Windows and Mac supported

The source code was primarily written on Windows 7 and 8, using IntelliJ 13 and 14. But has also been run on Mac using IntelliJ 14.

Instructions are provided for installation, and IntelliJ usage, on both Mac and Windows.

Supporting Source Code

You can download the source code for this book from github.com. The source contains the examples and answers to exercises.

I suggest you work through the book and give it your best shot before consulting the source code.

The source code has been organized into two high level source folders: main and test. The full significance of these will be explained in later chapters. But for now, the test folder contains all the JUnit tests that you see in this book. Each chapter has a package and beneath that an exercises and an examples folder:

e.g.

  • The main folder for Chapter 3 is:
    • src\test\java\com\javafortesters\chap003myfirsttest
  • it contains an examples folder with all the code used in the main body of the text
  • it contains an exercises folder with all the code for the answers I created for the exercises in Chapter 3

This should make it easier for you to navigate the code base. And if you experience difficulties typing in any of the code then you can compare it with the actual code to support the book.

To allow you to read the book without needing to have the source code open, I have added a lot of code in the body of the book and you can find much of the code for the exercises in the appendix.

The Appendix “IntelliJ Hints and Tips” has information on loading the source and offers a reference section for helping you navigate and work with the source code in IntelliJ.

About the Author

Alan Richardson has worked as a Software professional since 1995 (although it feels longer). Primarily working with Software Testing, although he has written commercial software in C++, and a variety of other languages.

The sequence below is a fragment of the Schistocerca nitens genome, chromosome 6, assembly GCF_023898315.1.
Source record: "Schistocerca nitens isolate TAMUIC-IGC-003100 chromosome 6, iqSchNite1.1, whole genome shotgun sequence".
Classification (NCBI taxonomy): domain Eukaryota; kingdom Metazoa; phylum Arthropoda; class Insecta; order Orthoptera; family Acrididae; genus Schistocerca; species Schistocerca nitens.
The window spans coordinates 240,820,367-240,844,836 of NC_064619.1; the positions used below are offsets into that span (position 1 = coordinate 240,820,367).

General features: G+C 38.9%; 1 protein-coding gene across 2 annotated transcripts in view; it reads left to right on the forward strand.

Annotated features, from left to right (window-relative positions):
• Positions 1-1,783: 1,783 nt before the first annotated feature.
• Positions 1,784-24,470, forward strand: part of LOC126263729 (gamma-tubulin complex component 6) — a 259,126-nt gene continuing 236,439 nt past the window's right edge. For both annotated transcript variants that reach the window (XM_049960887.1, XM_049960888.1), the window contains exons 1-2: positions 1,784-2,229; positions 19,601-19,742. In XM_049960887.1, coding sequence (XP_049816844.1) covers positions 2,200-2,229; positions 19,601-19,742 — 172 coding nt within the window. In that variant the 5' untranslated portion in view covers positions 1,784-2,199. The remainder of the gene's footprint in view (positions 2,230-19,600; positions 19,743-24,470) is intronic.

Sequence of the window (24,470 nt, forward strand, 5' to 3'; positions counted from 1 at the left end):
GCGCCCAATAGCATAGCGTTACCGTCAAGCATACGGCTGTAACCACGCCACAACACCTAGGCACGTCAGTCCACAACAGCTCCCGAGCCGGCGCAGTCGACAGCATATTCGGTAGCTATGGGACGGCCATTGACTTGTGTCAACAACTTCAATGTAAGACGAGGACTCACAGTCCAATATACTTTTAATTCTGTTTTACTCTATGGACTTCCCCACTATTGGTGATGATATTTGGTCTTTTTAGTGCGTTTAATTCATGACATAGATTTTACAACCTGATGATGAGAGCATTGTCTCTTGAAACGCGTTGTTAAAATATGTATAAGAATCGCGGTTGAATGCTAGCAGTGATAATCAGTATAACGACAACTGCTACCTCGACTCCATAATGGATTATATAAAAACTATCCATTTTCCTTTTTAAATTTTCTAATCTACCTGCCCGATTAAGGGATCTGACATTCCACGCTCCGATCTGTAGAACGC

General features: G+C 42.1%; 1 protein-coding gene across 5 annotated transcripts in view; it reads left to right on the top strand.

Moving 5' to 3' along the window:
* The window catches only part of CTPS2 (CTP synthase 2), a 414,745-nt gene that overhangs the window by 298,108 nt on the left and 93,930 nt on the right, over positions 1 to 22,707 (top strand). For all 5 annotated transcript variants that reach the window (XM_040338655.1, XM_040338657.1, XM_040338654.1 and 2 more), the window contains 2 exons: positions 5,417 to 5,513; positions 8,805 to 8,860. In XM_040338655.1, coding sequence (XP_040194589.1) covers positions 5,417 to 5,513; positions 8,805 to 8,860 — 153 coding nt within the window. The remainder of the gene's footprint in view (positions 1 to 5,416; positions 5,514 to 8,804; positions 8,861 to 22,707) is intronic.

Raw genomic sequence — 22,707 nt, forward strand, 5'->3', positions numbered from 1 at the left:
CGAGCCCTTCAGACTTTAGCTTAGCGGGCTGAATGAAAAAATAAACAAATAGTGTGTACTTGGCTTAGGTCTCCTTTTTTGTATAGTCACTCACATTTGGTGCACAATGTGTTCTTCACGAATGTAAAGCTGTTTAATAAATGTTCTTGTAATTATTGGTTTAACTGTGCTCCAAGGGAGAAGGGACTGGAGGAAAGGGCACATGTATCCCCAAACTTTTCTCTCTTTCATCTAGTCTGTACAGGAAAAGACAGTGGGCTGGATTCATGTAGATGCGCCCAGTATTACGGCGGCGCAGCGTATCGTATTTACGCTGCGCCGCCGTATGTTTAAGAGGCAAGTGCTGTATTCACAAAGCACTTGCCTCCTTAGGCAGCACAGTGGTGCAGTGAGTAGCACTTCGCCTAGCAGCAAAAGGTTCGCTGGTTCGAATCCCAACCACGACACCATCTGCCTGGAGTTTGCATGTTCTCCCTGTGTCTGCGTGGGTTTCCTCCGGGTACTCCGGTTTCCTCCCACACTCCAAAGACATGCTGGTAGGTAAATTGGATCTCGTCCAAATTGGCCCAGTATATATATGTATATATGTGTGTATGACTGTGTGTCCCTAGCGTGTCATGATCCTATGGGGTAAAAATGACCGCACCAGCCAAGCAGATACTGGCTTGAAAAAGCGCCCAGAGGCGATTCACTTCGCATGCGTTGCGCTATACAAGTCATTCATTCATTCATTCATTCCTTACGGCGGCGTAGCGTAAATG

Alan has a variety of on-line training courses, both free and commercial:

  • “Selenium 2 WebDriver With Java”
  • “Start Using Selenium WebDriver”
  • “Technical Web Testing”

You can find details of his other books, training courses, conference papers and slides, and videos, on his main company web site:

Alan maintains a number of web sites:

Alan tweets using the handle @eviltester

Acknowledgments

This book was created as a “work in progress” on leanpub.com. My thanks go to everyone who bought the book in its early stages, this provided the continued motivation to create something that added value, and then spend the extra time needed to add polish and readability.

Special thanks go to the following people who provided early and helpful feedback during the writing process: Jay Gehlot, Faezeh Seyedarabi, Szymon Kazmierczak, Srinivas Kadiyala, Tony Bruce, James ‘Drew’ Cobb, Adrian Rapan, Ajay Bansode.

I am also grateful to every Java developer that I have worked with who took the time to explain their code. You helped me observe what a good developer does and how they work. The fact that you were good, forced me to ‘up my game’ and improve both my coding and testing skills.

All mistakes in this book are my fault. If you find any, please let me know via compendiumDev.co.uk/contact or via any of the sites mentioned above.

Chapter One - Basics of Java Revealed

In this first chapter I will show you Java code, and the language I use to describe it, with little explanation.

I do this to provide you with some context. I want to wrap you in the language typically used to describe Java code. And I want to show you small sections of code in context. I don’t expect you to understand it yet. Just read the pages which follow, look at the code, soak it in, accept that it works, and is consistent.

Then in later pages, I will explain the code constructs in more detail, you will write some code, and I’ll reinforce the explanations.

Java Example Code

An empty class

A class is the basic building block that we use to build our Java code base.

All the code that we write to do stuff, we write inside a class. I have named this class AnEmptyClass.

1 package com.javafortesters.chap001basicsofjava.examples.classes;
2 
3 public class AnEmptyClass {
4 }

Just like your name, class names start with an uppercase letter in Java. I’m using something called Camel Case to construct the names, instead of spaces to separate words, we write the first letter of each word in uppercase.

The first line is the package that I added the class to. A package is like a directory on the file system, this allows us to find, and use, the class in the rest of our code.

A class with a method